There are more than 500 public Montessori schools in the U.S., including district, magnet, and charter programs, and that number is growing fast as the education world recognizes and seeks out the proven effectiveness and depth of the Montessori approach. The National Center for Montessori in the Public Center (NCMPS) maintains a database of public Montessori programs in all 50 states (and Washington, D.C.), and new listings are added monthly. Public Montessori schools are typically larger than private programs, so these 500+ schools can serve an estimated 125,000 children from ages three to eighteen.
Public Montessori programs also offer unique opportunities for the children they serve
Access and equity: Tuition-free, publicly supported Montessori programs bring this progressive, effective, and sought-after educational approach to children and families who could otherwise not afford it, and in many cases would need have been aware of it or sought it out.
Populations in need: Montessori can bring its mix of support for early literacy and “soft skills”, such as attention, memory, and self-regulation, to children from high-poverty, traumatic environments where the need for this support is strongest.
Public Montessori programs face a number of challenges:
Philosophy and fidelity: Montessori education, centered around student exploration and discovery, takes a different approach than the conventional content-delivery model typical of public education, and this calls for a deep level of commitment and buy-in from existing teachers and school leaders. In addition, Montessori has been shown to deliver the best results with a wholistic, “high fidelity” implementation, which requires a similar investment and commitment.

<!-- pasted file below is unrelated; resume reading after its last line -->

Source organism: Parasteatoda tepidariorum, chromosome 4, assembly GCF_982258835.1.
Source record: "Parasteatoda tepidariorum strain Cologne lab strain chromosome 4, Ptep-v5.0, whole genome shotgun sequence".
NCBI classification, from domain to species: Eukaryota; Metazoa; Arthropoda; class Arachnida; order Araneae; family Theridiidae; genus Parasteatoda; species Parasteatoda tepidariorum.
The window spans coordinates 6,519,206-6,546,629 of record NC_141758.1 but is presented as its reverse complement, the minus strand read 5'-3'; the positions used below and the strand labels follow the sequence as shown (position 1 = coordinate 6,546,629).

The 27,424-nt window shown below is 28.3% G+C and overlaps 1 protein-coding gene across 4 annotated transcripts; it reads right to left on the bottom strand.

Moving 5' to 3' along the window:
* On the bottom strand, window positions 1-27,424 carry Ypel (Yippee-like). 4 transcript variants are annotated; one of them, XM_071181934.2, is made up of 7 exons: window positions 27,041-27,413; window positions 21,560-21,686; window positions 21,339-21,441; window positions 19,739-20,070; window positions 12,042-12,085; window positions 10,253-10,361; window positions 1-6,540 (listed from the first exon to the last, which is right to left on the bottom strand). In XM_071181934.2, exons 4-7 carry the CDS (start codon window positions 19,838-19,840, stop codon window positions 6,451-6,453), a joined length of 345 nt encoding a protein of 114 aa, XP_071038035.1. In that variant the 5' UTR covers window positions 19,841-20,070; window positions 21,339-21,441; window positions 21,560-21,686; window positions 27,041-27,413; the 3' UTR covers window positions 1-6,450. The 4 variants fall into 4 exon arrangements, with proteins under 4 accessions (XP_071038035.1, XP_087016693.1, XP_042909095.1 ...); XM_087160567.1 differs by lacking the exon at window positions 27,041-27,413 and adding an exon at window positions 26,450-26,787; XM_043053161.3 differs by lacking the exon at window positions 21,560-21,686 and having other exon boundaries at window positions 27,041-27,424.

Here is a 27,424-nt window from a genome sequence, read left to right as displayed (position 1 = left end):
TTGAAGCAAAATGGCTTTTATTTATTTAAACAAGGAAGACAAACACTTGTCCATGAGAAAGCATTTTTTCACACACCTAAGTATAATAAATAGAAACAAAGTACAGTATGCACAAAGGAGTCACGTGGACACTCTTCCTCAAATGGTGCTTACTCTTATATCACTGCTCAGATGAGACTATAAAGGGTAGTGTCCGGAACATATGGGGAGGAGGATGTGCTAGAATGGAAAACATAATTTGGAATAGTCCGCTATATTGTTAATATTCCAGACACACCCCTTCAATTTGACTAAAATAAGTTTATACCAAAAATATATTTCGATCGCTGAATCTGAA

Trained teachers: Full implementation requires Montessori trained teachers, which are in chronically short supply. Information about Montessori teacher education programs can be found at Teach-Montessori.
Prepared environments: Montessori education requires a carefully prepared environment and specialized materials for full implementation, and this can pose a challenge for existing facilities and institutions.
Funding: Public Montessori schools organized as charter schools may face per-pupil or capital cost limitations some charters present. Montessori pre-K and kindergarten classrooms function best as mixed-age three to six year old classrooms, so funding for early childhood education and kindergarten need to be co-ordinated.